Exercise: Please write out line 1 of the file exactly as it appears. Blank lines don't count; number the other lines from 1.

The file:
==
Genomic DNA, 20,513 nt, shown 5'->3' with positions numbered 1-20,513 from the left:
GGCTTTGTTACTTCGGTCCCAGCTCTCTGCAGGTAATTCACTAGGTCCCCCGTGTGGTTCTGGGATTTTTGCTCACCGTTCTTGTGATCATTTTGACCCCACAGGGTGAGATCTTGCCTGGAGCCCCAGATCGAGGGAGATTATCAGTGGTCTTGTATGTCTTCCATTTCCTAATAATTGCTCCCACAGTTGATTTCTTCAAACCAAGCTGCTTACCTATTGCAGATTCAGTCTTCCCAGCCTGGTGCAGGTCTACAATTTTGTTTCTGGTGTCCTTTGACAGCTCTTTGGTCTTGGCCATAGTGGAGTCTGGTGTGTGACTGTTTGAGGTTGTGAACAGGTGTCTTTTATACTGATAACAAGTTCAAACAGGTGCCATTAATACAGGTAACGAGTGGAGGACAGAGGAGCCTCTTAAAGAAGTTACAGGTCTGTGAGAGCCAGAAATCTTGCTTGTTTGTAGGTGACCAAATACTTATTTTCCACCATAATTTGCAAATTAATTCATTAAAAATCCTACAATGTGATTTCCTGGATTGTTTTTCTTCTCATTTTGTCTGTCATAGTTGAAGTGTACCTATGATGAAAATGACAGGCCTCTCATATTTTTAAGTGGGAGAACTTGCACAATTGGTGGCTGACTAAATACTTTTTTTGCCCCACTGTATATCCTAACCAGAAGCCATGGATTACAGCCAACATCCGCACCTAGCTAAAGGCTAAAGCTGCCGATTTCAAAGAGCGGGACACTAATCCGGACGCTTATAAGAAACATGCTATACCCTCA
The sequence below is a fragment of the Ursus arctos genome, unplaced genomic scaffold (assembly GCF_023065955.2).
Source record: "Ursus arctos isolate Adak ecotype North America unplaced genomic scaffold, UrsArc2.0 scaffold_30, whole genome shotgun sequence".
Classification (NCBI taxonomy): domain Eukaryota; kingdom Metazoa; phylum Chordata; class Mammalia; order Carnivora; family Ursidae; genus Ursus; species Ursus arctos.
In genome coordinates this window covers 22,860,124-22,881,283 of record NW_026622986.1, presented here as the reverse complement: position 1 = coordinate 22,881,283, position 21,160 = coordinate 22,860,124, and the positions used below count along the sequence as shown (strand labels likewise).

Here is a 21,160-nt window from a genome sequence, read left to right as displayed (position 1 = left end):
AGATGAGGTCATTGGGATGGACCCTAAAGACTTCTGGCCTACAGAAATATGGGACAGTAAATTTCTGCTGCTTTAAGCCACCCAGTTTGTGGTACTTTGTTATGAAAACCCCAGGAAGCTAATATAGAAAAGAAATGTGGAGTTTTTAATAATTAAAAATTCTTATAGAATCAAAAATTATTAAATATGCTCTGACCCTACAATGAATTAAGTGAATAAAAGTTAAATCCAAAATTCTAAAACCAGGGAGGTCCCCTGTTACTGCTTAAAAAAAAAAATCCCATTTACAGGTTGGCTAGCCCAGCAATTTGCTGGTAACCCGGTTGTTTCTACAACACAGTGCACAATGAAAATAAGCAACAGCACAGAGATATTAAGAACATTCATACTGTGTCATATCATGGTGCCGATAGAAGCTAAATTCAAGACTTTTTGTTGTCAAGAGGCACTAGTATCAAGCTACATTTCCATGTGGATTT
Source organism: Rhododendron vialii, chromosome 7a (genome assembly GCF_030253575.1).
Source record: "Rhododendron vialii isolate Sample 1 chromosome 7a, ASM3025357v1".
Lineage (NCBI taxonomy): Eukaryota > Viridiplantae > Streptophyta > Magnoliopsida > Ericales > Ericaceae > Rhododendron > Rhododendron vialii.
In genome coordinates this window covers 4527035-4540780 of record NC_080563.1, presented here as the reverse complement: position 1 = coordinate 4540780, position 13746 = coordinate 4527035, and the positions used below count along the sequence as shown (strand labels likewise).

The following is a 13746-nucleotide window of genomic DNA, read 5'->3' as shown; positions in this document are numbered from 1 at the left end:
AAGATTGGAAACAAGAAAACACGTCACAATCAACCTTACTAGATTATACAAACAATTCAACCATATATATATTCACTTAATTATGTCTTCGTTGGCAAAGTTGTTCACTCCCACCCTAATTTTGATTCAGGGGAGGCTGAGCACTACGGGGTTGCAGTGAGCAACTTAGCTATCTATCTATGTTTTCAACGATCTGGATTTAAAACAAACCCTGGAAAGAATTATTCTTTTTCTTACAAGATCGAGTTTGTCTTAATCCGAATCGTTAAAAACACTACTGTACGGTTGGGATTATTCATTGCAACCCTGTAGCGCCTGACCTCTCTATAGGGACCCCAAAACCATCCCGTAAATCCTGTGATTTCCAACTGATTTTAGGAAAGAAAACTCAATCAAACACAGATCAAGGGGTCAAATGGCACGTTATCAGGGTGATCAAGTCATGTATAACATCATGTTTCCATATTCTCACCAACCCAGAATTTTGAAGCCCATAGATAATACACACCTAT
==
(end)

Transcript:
Genomic DNA, 20,513 nt, shown 5'->3' with positions numbered 1-20,513 from the left: